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The Guy Who got the Lazy Boy off the La-Z-Boy

He jumps onto the rear three inches of the toboggan and yells “Yahoo.”

He likes rhubarb, polish sausage with sauerkraut, and mincemeat pie. He looks like Paul Newman and walks with a John Wayne swagger. (My sisters and I thought he was just cool, but later in life we found out one of his legs was a little longer than the other.) My father, William Michael Short, was born on Thanksgiving Day, 1924, after dinner, in Yonkers, New York, the “city of gracious living,” as he loves to remind you. He and my mother met on a blind date, got married in 1953, and settled down in Ridgefield, Connecticut, to raise their clan of eight children.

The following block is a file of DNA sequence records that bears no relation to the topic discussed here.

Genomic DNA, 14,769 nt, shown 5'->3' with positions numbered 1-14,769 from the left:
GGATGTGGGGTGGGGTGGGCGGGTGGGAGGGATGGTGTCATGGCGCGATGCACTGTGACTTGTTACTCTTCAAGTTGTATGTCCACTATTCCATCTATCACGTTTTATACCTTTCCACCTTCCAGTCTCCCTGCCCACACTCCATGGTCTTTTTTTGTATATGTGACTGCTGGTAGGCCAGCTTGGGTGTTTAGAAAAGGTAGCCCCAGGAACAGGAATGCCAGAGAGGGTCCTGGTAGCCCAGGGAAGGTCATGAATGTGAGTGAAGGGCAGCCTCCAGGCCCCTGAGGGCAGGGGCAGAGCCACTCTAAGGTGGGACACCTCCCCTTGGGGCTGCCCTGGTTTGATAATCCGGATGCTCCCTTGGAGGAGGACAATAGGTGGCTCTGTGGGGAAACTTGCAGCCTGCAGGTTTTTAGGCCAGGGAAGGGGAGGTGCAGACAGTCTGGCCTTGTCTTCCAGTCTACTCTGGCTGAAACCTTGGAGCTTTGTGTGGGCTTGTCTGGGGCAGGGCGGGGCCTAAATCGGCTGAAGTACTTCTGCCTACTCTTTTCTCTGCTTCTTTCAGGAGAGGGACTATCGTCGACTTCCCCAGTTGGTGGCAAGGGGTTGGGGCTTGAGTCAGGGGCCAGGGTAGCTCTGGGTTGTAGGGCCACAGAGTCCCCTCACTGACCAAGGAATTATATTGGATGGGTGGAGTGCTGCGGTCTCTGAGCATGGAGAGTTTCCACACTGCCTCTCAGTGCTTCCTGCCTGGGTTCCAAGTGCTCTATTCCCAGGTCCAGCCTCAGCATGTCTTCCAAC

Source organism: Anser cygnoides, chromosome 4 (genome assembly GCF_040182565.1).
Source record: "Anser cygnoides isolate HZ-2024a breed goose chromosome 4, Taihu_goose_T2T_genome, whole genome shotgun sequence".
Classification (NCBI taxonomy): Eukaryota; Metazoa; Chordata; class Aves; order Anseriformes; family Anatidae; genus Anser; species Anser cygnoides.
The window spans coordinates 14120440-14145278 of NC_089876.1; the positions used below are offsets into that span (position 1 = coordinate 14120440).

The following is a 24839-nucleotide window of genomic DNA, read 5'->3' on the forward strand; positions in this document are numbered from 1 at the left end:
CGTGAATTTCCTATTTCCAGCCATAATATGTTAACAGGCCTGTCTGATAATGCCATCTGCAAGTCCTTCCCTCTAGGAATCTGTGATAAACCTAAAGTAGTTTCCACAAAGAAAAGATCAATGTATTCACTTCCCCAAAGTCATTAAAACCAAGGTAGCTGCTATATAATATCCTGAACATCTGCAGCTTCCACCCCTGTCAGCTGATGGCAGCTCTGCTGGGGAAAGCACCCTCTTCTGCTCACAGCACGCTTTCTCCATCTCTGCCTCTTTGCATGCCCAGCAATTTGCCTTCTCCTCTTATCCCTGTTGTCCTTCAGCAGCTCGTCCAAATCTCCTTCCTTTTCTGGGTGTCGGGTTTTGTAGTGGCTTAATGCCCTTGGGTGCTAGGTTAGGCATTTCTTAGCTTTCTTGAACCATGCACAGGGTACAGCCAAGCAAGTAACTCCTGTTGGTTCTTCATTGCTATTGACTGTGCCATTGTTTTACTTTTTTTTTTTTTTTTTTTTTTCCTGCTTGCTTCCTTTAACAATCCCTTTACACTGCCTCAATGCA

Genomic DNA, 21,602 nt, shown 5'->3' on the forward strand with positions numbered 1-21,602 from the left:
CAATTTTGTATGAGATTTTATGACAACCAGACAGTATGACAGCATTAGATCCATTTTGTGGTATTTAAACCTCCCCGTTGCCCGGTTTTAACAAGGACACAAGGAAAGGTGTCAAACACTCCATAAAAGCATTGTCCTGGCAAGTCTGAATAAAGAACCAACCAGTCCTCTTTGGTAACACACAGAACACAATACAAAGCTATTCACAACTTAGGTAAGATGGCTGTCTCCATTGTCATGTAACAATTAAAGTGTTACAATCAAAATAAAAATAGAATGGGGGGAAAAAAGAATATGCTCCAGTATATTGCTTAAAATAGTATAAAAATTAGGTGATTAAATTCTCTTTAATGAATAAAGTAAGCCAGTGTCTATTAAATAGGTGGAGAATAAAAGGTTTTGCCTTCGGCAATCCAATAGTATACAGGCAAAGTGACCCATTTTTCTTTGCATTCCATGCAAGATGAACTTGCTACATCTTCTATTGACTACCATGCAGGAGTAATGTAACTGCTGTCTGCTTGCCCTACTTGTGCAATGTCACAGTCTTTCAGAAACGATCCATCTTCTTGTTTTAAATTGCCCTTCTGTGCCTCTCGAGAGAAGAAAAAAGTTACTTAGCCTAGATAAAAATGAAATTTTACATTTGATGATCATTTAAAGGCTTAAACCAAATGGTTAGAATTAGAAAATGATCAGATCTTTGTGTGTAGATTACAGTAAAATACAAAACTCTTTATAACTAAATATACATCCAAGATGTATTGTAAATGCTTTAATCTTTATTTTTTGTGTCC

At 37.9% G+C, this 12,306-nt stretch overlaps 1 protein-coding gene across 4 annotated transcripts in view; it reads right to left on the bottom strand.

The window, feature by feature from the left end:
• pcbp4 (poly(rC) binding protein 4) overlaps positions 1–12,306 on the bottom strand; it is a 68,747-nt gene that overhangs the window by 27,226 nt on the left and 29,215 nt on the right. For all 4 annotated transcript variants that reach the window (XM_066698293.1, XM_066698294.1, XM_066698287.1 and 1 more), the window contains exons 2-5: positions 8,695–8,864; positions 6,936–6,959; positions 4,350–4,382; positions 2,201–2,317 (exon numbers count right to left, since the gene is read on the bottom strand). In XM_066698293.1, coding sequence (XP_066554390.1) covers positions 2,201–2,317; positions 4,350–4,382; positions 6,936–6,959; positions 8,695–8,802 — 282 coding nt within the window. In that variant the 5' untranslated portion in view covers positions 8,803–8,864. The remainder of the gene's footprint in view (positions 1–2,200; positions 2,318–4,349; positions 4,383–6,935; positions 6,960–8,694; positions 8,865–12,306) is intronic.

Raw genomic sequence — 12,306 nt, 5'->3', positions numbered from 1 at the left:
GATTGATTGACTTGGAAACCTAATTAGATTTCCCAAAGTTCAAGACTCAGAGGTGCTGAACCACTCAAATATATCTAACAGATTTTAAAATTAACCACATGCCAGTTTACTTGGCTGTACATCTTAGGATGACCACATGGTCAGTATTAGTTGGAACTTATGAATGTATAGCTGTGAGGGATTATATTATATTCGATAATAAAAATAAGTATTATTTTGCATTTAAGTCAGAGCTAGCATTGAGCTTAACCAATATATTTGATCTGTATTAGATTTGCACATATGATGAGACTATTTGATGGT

My dad loves the simple pleasures of life: homemade chicken soup, big-band music, dancing, gardening, a good western movie. He still enjoys flying down a snowy hill on a toboggan. Dad is always the pusher, and as he jumps onto the rear three inches of the toboggan, he yells “Yahoo.” Many a child dives out of our path as our six-person toboggan barrels down Veteran’s Park Hill with Dad yahooing. My sister Meg remembers as a six-year-old trying to climb out of the Space Mountain ride at Disney World. Dad laughed reassuringly and told her to sit down and holler like him.

For as long as I can remember, Dad has donned a costume at Halloween to hand out the candies. One year he was a manly Snow White; the next, Groucho Marx. Another year he wore a Cat in the Hat hat, one loose eyeball, and glow-in-the-dark fangs.